Add processes, incentives to bolster sales department
October 31, 2011
Filed under Columns
These articles recap some of the opportunities uncovered by our GSA Powersports Consultants during actual consulting visits.
More than 20 years ago, this family-owned dealership started as a used motorcycle business. Within a few years, the owners began acquiring additional dealerships in surrounding cities. They bought the current location about 15 years ago and consolidated the other stores into this one dealership a few years later. In addition to the multi-line powersports dealership, they have a large online sales division.
Part 2: Our GSA Consultants report on their analysis of the sales and F&I departments.
The new unit profitability is a bit low, but the sales volume is solid. A large percentage of sales comes from outside the dealership’s primary market area. They have capitalized on their acquisition and maintenance of websites that previously belonged to dealers that failed in other larger markets. This online presence provides a high level of exposure to these outside markets.
The dealership has not been tracking write-ups and closing ratios, so they have no baseline for performance measurements in this area. They sell almost as many pre-owned units as new. They understand market value and buy them right, resulting in an average pre-owned gross profit of more than 20 percent. This helps absorb the low gross profit in new sales and the lack of F&I back-end and accessory sales per new unit sold.
Their top salesperson is also the sales manager. They use four-square worksheets and they have a showroom log. Due to the sales workload, many of the sales management functions cannot be implemented. There are no individual sales goals with performance tracking and rewards. There are no daily huddles, daily one-on-ones or weekly sales meetings. There is no prospecting process. There is no follow-up contact process with regular purchasers. It didn’t appear that they were following a structured selling process.
When they are busy, the salespeople tend to go to the bottom price rather than fighting for the profits because they are often short-staffed during these periods. In these situations there is little time to follow the sales process correctly even if they wanted to. In addition, it is difficult to apply the important sit-on step of the process because the units are so tightly packed in the showroom.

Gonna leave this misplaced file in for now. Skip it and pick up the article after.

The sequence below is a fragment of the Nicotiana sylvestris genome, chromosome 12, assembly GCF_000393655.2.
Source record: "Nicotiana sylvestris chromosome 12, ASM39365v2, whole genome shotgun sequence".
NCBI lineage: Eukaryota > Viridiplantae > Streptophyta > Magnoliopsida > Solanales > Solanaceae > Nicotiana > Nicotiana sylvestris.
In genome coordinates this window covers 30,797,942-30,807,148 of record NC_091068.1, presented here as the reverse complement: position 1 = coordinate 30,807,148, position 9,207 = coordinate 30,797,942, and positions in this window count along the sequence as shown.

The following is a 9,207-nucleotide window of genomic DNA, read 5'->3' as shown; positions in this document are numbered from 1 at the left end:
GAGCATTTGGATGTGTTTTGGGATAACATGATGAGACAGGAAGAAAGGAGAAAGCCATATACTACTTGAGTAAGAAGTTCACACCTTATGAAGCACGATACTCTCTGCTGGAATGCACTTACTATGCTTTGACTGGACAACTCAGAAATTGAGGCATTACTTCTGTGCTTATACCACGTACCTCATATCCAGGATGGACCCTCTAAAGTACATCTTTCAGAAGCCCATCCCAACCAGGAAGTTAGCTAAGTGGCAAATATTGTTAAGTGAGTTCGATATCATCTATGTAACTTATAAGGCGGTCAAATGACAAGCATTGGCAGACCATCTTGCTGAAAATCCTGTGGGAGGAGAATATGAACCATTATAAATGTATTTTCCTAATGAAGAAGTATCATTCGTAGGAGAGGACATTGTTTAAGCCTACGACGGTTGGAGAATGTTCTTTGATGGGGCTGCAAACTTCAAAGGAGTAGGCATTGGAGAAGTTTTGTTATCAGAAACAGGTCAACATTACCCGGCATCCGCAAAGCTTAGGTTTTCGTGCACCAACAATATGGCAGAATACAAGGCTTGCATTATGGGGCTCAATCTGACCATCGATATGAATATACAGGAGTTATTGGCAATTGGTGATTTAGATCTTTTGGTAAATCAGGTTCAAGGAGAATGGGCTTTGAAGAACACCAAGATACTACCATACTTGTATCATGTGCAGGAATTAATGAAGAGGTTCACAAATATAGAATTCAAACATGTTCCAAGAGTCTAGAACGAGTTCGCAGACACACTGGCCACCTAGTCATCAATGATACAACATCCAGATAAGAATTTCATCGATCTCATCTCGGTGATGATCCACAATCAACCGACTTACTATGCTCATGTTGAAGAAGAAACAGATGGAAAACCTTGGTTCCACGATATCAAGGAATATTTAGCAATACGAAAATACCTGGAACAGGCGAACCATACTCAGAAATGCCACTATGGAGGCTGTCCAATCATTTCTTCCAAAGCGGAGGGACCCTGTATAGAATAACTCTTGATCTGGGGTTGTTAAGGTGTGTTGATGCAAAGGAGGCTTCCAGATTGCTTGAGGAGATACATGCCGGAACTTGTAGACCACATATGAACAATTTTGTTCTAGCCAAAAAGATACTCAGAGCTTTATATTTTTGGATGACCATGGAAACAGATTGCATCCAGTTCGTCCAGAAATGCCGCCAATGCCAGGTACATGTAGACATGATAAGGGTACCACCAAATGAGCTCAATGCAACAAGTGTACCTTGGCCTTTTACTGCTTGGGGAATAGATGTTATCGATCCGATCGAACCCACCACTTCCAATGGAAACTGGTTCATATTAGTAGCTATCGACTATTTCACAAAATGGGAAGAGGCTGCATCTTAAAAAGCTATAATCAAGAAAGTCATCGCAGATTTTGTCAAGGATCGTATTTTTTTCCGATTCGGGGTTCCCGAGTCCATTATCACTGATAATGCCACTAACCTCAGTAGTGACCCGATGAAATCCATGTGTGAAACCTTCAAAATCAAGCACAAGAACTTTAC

The delivery process also suffers when they are busy. Staff indicated that customers are sometimes wandering around trying to find out if their unit is ready. Other customers are dropped off in the service department by the salesperson. In either case, the customers are not being properly informed about the operation or maintenance of their unit. There is no “special day” feeling to the delivery process. They do not use a delivery checklist.
This department could improve profitability in new sales by adding a dedicated sales manager and implementing essential management processes with performance tracking and targeted incentive programs.
F&I has a lot of potential for increased sales and profits for the dealership. They have a lot of cash customers. If the business manager were to focus on converting them to dealer financing, they could pick up a lot of additional F&I product sales that are not available otherwise. They currently are not tracking finance penetration, so they don’t have a baseline for comparison.
The turnover rate from sales is high and ESC penetration is strong, but overall gross profit dollars per unit sold is very low. They have no GAP sales other than the OE offerings, and they no longer offer a PPM program. They don’t offer many of the products that are available, but they are working with one of the providers to acquire more products and training.
One person is not adequate to handle the F&I workload when they are busy. They will have to add some additional help — perhaps a “prep” person or two in order for the entire F&I process to be followed correctly and successfully. Acquiring an insurance license would enable them to sell additional products and become a “one-stop shop” for F&I services.
SALES ACTION ITEMS
Be on the showroom floor most of the day providing coaching, counseling, training, saving deals, desking deals, enforcing the sales process.
Implement daily huddles (15 minutes max) to discuss what happened yesterday, what’s happening today, what will happen tomorrow.
Conduct daily one-on-ones with the sales staff. What appointments do they have? Who are their prospect calls? What is their performance-to-goal status?
Conduct a weekly, one-hour motivational sales meeting with agenda. Include training and celebrate successes.
Provide goals for sales and prospect calls to sales staff. Develop incentives/rewards to drive performance. Provide frequent performance-to-goal status updates.
Provide support for F&I so there is more time to attempt conversions and present all products.
F&I ACTION ITEMS
Attempt conversions whenever possible.
Use the F&I log to follow up on unsold service contracts, PPM, etc.
Acquire and present all F&I products.
Ensure all customers have the opportunity to review all appropriate product offerings.
Consider acquiring an insurance license to increase F&I product offerings.
Gart Sutton has been a leading provider of on-site dealer consulting, dealer 20-groups, online financial composites, accounting rescue services and OEM and dealership training solutions for more than 30 years. For additional information on these services, visit www.gartsutton.com.